“I didn’t know where to go,” George Benner, a Vietnam veteran said. “I didn’t know what to do.”
Senator Chris Brown repeated the story of Mr. Benner, who served in the Navy, was left homeless several years ago when he lost his job, as the Senate passed Brown’s bipartisan bill to create a grant program to help homeless veterans in Atlantic, Cape May, and Cumberland counties find shelter.
The New Jersey Senate passed Sen. Chris Brown’s bipartisan bill to create a grant program to help homeless veterans in Atlantic, Cape May, and Cumberland counties find shelter. (SenateNJ.com)
“I don’t want any veteran to reach a point in their life, like Mr. Benner, where they have no job, no home and no answers,” Brown, a combat veteran activated for war on two occasions, said.
The bill, S-171, requires the NJ Department of Military and Veterans Affairs to award grants to Atlantic, Cape May, and Cumberland counties to provide veterans with improved access to homeless shelters. The U.S. Department of Housing and Urban Development (HUD) estimates there are 550 veterans who are homeless on any given day in New Jersey.
Brian Wiener, commander for the Department of New Jersey Veterans of Foreign Wars, said this bill is a legislative priority with the veterans community.
“There is a clear need for more services in Atlantic County,” said Wiener. “At our recent stand down event in Pleasantville, we helped 39 homeless and at-risk veterans, which is why the veterans community continues to work closely with Senator Brown so we can get to the point where no veteran falls through the cracks.”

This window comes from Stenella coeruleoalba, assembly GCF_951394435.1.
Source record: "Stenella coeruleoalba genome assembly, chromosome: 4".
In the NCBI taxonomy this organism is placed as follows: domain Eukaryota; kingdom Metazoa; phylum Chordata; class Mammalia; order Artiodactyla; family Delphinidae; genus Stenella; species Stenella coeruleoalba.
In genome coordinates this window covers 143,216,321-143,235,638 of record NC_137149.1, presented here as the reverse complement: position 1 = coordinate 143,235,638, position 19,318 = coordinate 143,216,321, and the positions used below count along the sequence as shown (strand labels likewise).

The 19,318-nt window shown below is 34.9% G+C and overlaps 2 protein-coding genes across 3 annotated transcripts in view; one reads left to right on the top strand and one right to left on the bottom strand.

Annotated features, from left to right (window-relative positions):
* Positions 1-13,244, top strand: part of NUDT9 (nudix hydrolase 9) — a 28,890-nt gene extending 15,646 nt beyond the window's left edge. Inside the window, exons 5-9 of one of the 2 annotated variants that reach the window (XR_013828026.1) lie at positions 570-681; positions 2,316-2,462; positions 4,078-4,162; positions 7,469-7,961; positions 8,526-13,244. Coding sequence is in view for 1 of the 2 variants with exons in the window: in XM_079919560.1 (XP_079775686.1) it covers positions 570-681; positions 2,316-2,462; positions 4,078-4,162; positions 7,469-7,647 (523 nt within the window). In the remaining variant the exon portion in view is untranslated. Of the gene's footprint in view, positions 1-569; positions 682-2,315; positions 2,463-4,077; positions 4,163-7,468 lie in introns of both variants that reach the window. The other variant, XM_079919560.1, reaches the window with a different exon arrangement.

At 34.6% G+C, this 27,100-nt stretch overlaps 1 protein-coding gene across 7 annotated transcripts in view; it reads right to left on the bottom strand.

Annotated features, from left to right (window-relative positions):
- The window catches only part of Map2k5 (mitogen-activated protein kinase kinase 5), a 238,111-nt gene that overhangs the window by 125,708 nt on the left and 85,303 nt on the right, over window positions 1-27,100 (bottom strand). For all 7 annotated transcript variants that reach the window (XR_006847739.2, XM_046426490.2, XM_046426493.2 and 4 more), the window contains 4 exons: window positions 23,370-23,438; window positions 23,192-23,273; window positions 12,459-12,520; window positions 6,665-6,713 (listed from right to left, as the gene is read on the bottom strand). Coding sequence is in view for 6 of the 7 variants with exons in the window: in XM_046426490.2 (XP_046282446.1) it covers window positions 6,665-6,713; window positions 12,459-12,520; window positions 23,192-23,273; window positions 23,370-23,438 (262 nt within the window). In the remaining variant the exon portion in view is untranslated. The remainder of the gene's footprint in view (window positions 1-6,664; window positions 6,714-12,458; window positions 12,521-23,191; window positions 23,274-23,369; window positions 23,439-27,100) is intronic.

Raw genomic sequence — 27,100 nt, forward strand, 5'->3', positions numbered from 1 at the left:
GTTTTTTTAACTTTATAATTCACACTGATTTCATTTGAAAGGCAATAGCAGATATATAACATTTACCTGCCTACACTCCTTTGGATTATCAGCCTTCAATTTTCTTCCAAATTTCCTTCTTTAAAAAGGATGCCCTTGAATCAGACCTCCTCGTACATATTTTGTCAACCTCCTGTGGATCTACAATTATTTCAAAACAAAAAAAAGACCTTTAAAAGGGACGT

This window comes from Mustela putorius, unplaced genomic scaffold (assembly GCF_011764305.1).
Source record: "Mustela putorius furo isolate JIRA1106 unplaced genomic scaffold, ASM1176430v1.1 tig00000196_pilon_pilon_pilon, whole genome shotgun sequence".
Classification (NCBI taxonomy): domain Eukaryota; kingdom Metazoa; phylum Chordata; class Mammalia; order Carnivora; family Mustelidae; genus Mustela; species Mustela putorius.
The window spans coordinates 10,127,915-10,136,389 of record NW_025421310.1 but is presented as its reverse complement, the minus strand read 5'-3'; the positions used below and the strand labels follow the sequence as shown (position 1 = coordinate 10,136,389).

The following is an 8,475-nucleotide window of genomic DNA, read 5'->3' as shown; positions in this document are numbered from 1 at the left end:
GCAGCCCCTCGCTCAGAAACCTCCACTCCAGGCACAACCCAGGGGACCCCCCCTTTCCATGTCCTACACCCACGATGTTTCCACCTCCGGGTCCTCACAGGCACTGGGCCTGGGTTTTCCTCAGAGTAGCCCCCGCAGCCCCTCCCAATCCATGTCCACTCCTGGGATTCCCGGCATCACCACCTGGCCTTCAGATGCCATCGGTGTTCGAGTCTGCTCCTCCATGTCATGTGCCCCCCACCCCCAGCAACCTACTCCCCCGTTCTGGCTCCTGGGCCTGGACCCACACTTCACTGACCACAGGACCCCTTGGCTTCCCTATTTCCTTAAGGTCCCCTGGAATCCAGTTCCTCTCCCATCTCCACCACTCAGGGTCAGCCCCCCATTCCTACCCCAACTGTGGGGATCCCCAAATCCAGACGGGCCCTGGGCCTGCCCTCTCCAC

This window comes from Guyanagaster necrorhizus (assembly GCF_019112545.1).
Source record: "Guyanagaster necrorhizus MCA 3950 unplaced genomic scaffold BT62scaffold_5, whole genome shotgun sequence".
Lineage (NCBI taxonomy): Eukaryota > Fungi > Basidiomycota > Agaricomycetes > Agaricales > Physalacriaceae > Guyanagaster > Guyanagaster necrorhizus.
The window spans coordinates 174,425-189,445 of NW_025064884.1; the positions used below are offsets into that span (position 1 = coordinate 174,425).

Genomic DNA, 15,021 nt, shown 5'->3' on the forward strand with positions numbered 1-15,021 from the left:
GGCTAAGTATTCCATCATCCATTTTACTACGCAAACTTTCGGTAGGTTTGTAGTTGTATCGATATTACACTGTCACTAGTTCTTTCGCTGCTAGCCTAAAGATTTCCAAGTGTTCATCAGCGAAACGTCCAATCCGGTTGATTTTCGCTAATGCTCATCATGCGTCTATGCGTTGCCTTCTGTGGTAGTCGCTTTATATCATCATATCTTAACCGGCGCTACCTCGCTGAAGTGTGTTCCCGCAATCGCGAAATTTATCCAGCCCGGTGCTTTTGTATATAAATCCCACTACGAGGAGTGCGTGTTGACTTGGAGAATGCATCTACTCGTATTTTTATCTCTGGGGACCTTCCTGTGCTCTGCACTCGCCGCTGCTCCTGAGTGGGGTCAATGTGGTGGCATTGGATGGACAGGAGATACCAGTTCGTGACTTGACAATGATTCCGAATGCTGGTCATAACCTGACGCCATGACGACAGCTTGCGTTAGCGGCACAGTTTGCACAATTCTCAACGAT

Under the bill, the three southern counties would apply for funding by proposing locations for veterans homeless shelters.
“I appreciate Senator Brown fighting for Atlantic County’s fair share of resources for our local veterans and their families,” said Bob Frolow, Vietnam veteran and Atlantic County’s Veterans Service Officer. “Helping veterans off the street makes it easier to provide them other services they need to get back on their feet, like proper medical treatment and assistance finding a job.”
“Senator Brown recognizes his military service didn’t end when he left the Army and still fights along side his brothers and sisters in uniform,” said Fred Vineyard, 1st Vice Commander, AMVETS Post 911.
Charlie Callahan, Vice-Commander of Somers Point VFW Post 2189 said, “Our members, whether they served in Korea, Vietnam, Iraq, or Afghanistan, rest easy knowing Senator Brown has our back and will leave no veteran behind.”
The bill now heads to the Assembly for further consideration.